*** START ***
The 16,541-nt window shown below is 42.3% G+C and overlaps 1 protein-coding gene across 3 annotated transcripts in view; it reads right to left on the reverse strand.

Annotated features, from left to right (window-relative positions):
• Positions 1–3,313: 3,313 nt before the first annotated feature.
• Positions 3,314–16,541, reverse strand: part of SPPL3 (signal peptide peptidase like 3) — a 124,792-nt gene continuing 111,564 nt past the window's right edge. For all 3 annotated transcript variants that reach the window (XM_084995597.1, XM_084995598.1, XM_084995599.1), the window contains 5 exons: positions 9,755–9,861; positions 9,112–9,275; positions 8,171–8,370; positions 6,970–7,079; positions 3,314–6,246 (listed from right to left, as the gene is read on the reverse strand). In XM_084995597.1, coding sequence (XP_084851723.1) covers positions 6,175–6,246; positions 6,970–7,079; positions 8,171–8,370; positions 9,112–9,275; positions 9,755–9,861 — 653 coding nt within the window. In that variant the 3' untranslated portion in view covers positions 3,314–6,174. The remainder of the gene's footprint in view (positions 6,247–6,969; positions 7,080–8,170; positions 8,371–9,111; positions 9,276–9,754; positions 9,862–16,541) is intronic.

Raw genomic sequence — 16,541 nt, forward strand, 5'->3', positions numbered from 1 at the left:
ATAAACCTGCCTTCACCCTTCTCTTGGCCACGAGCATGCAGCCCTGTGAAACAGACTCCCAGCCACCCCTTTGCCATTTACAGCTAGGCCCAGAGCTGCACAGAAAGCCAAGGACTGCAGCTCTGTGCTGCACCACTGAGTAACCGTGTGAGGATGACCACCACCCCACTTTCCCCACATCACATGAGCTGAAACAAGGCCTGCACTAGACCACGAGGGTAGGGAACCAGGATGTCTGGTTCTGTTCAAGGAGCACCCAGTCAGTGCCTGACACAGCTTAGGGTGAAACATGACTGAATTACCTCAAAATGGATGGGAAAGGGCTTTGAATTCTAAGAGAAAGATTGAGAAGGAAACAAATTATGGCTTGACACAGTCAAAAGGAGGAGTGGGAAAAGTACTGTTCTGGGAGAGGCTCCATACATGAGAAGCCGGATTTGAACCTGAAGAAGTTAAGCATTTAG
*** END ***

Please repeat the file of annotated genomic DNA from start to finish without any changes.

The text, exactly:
The 16,541-nt window shown below is 42.3% G+C and overlaps 1 protein-coding gene across 3 annotated transcripts in view; it reads right to left on the reverse strand.

Annotated features, from left to right (window-relative positions):
• Positions 1–3,313: 3,313 nt before the first annotated feature.
• Positions 3,314–16,541, reverse strand: part of SPPL3 (signal peptide peptidase like 3) — a 124,792-nt gene continuing 111,564 nt past the window's right edge. For all 3 annotated transcript variants that reach the window (XM_084995597.1, XM_084995598.1, XM_084995599.1), the window contains 5 exons: positions 9,755–9,861; positions 9,112–9,275; positions 8,171–8,370; positions 6,970–7,079; positions 3,314–6,246 (listed from right to left, as the gene is read on the reverse strand). In XM_084995597.1, coding sequence (XP_084851723.1) covers positions 6,175–6,246; positions 6,970–7,079; positions 8,171–8,370; positions 9,112–9,275; positions 9,755–9,861 — 653 coding nt within the window. In that variant the 3' untranslated portion in view covers positions 3,314–6,174. The remainder of the gene's footprint in view (positions 6,247–6,969; positions 7,080–8,170; positions 8,371–9,111; positions 9,276–9,754; positions 9,862–16,541) is intronic.

Raw genomic sequence — 16,541 nt, forward strand, 5'->3', positions numbered from 1 at the left:
ATAAACCTGCCTTCACCCTTCTCTTGGCCACGAGCATGCAGCCCTGTGAAACAGACTCCCAGCCACCCCTTTGCCATTTACAGCTAGGCCCAGAGCTGCACAGAAAGCCAAGGACTGCAGCTCTGTGCTGCACCACTGAGTAACCGTGTGAGGATGACCACCACCCCACTTTCCCCACATCACATGAGCTGAAACAAGGCCTGCACTAGACCACGAGGGTAGGGAACCAGGATGTCTGGTTCTGTTCAAGGAGCACCCAGTCAGTGCCTGACACAGCTTAGGGTGAAACATGACTGAATTACCTCAAAATGGATGGGAAAGGGCTTTGAATTCTAAGAGAAAGATTGAGAAGGAAACAAATTATGGCTTGACACAGTCAAAAGGAGGAGTGGGAAAAGTACTGTTCTGGGAGAGGCTCCATACATGAGAAGCCGGATTTGAACCTGAAGAAGTTAAGCATTTAG